There was an aftertaste of bait-and-switch in Laos' presentation to the Mekong River Commission (MRC) late last month. Under pressure from Hanoi and Phnom Penh, and to a much lesser extent Bangkok, Vientiane agreed to consult with its Asean neighbours about the construction of the Don Sahong dam on the Lower Mekong. That was a welcome change from Laos' previous position — the dam, to be situated just 2km upstream of Cambodia's border, would have sweeping, yet poorly understood, consequences for the river and floodplain ecosystems in all four countries.
The Mekong River Agreement in 1995 created a management council that represents the Asean stakeholders, an explicit recognition of shared and possibly conflicting interests. It has been called one of the more effective frameworks of Asean cooperation. But there is also ample evidence that the road paved with good intentions can lead nowhere.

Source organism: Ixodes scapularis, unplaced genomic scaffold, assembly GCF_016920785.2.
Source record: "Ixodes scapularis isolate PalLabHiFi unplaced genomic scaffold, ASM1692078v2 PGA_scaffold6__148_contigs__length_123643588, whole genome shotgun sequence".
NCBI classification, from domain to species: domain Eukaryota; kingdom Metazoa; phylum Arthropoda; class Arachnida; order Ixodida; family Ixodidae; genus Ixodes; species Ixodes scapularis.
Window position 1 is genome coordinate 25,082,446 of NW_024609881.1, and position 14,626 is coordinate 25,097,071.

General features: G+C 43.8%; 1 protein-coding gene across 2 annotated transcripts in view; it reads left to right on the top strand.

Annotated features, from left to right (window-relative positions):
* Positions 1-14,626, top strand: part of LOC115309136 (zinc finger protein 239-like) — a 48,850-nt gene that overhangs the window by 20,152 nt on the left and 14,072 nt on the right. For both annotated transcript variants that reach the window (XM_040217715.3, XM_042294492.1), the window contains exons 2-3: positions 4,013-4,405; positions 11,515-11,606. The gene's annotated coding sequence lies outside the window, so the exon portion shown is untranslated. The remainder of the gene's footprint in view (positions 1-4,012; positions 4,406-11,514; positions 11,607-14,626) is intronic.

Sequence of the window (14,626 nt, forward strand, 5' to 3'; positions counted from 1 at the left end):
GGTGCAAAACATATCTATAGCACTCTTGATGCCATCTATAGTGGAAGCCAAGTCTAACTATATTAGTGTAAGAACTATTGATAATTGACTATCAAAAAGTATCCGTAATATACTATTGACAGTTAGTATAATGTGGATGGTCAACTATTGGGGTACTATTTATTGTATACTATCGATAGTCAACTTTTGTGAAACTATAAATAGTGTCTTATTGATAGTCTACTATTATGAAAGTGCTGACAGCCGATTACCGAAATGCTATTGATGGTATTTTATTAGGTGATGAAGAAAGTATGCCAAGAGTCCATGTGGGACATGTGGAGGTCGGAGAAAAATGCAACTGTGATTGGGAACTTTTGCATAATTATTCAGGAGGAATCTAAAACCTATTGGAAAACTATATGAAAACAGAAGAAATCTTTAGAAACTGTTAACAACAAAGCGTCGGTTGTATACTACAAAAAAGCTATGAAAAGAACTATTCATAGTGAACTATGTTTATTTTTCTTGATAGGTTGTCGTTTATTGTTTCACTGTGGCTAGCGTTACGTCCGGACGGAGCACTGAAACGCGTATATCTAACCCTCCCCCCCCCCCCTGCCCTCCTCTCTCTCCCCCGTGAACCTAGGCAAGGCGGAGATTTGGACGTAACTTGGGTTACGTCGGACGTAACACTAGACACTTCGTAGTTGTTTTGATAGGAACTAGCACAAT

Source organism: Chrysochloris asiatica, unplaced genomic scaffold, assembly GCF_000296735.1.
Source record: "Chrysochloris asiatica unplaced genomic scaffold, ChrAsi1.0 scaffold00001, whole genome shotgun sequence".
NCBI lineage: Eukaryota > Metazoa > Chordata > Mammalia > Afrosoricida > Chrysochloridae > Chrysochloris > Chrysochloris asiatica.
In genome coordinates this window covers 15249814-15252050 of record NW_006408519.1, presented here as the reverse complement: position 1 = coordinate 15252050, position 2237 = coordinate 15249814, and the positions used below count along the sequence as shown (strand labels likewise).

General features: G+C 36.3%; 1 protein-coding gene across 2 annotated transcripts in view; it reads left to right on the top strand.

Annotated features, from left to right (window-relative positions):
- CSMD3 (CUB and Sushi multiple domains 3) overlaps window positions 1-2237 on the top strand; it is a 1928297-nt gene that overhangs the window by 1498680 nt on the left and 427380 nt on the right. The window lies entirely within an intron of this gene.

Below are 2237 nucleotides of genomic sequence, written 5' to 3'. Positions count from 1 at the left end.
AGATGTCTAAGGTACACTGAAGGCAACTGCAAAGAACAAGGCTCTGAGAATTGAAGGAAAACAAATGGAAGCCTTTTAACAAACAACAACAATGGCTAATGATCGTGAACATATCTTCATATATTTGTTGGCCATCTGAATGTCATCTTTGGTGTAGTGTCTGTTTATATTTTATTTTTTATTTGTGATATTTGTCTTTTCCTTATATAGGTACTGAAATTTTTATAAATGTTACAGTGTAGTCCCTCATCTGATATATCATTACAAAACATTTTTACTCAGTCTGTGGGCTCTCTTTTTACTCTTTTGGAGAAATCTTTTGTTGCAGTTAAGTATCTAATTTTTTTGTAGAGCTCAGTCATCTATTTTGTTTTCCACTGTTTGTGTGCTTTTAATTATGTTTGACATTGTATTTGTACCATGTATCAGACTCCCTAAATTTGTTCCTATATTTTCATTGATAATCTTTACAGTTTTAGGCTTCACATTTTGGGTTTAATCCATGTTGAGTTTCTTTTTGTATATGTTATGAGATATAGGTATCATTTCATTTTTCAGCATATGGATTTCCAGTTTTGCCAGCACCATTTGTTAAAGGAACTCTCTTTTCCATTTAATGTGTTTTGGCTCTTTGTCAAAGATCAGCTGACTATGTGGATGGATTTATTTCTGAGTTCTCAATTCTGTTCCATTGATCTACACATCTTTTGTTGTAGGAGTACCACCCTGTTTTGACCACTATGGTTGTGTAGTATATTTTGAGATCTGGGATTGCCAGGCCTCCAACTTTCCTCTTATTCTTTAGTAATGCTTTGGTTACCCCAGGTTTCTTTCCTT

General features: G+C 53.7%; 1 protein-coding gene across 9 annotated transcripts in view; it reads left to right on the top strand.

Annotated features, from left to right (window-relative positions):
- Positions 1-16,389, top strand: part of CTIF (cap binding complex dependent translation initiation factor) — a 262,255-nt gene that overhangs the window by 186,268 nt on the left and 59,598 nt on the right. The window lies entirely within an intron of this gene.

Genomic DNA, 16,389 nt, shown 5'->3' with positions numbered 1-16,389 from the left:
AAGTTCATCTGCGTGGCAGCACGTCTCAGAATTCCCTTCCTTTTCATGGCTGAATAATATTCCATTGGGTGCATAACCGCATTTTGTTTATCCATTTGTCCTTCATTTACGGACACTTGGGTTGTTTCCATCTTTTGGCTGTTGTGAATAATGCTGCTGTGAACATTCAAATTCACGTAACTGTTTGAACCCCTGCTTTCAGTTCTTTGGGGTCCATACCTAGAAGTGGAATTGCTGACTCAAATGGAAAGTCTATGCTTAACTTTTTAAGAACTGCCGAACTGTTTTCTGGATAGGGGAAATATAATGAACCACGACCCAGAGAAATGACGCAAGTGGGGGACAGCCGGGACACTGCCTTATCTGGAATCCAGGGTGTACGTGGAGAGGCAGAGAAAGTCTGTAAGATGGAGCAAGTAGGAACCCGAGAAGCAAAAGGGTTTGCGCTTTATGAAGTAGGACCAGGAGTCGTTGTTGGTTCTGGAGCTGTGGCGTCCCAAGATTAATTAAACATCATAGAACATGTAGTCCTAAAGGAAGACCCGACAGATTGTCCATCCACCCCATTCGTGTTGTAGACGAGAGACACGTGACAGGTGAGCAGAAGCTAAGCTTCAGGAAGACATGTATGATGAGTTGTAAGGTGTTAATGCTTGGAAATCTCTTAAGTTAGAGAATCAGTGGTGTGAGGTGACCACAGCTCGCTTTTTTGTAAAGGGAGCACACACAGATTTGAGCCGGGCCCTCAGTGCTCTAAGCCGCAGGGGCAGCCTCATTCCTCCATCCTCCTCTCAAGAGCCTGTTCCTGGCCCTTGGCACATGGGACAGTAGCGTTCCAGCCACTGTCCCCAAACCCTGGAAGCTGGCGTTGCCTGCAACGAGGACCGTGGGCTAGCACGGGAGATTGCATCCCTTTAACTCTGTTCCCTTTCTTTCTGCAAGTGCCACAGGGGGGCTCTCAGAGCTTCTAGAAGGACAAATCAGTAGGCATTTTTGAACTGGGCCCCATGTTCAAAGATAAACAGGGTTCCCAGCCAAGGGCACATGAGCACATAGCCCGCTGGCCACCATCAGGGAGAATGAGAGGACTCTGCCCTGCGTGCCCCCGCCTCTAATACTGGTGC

The Xayaburi dam, a Thai-led project 350km upstream from Vientiane, is already under construction, which began before the consultation process was even announced. That history does not exactly inspire confidence. In the case of the Don Sahong, Laos had previously argued that other stakeholders only had to be "notified", not consulted, because the dam was planned on a tributary of the river. That argument is sophistry: the Hou Sahong Channel is probably the most important migratory route for hundreds of species of fish native to the Mekong and integral to subsistence economies in all four countries.
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